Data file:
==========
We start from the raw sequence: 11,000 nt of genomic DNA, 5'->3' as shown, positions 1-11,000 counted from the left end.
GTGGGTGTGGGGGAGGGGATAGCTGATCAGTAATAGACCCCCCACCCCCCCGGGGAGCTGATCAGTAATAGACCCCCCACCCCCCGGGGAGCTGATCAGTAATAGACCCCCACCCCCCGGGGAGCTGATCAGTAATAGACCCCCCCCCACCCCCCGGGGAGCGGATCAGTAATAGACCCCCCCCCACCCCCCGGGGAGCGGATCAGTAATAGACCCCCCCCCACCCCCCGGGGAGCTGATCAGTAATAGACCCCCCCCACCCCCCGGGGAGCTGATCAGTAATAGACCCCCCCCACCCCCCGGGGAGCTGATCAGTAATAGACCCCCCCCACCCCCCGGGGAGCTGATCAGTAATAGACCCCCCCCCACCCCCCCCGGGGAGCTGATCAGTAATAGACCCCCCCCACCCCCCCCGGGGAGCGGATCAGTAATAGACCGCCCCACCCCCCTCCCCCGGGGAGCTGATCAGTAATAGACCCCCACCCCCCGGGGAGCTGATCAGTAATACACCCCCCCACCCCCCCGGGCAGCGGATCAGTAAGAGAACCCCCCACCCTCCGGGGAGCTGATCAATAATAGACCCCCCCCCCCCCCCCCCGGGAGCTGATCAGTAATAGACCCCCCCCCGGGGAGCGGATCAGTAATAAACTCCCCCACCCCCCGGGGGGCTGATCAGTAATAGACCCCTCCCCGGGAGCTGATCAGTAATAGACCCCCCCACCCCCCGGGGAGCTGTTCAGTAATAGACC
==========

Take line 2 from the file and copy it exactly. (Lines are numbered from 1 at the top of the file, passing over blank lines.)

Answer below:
GTGGGTGTGGGGGAGGGGATAGCTGATCAGTAATAGACCCCCCACCCCCCCGGGGAGCTGATCAGTAATAGACCCCCCACCCCCCGGGGAGCTGATCAGTAATAGACCCCCACCCCCCGGGGAGCTGATCAGTAATAGACCCCCCCCCACCCCCCGGGGAGCGGATCAGTAATAGACCCCCCCCCACCCCCCGGGGAGCGGATCAGTAATAGACCCCCCCCCACCCCCCGGGGAGCTGATCAGTAATAGACCCCCCCCACCCCCCGGGGAGCTGATCAGTAATAGACCCCCCCCACCCCCCGGGGAGCTGATCAGTAATAGACCCCCCCCACCCCCCGGGGAGCTGATCAGTAATAGACCCCCCCCCACCCCCCCCGGGGAGCTGATCAGTAATAGACCCCCCCCACCCCCCCCGGGGAGCGGATCAGTAATAGACCGCCCCACCCCCCTCCCCCGGGGAGCTGATCAGTAATAGACCCCCACCCCCCGGGGAGCTGATCAGTAATACACCCCCCCACCCCCCCGGGCAGCGGATCAGTAAGAGAACCCCCCACCCTCCGGGGAGCTGATCAATAATAGACCCCCCCCCCCCCCCCCCGGGAGCTGATCAGTAATAGACCCCCCCCCGGGGAGCGGATCAGTAATAAACTCCCCCACCCCCCGGGGGGCTGATCAGTAATAGACCCCTCCCCGGGAGCTGATCAGTAATAGACCCCCCCACCCCCCGGGGAGCTGTTCAGTAATAGACC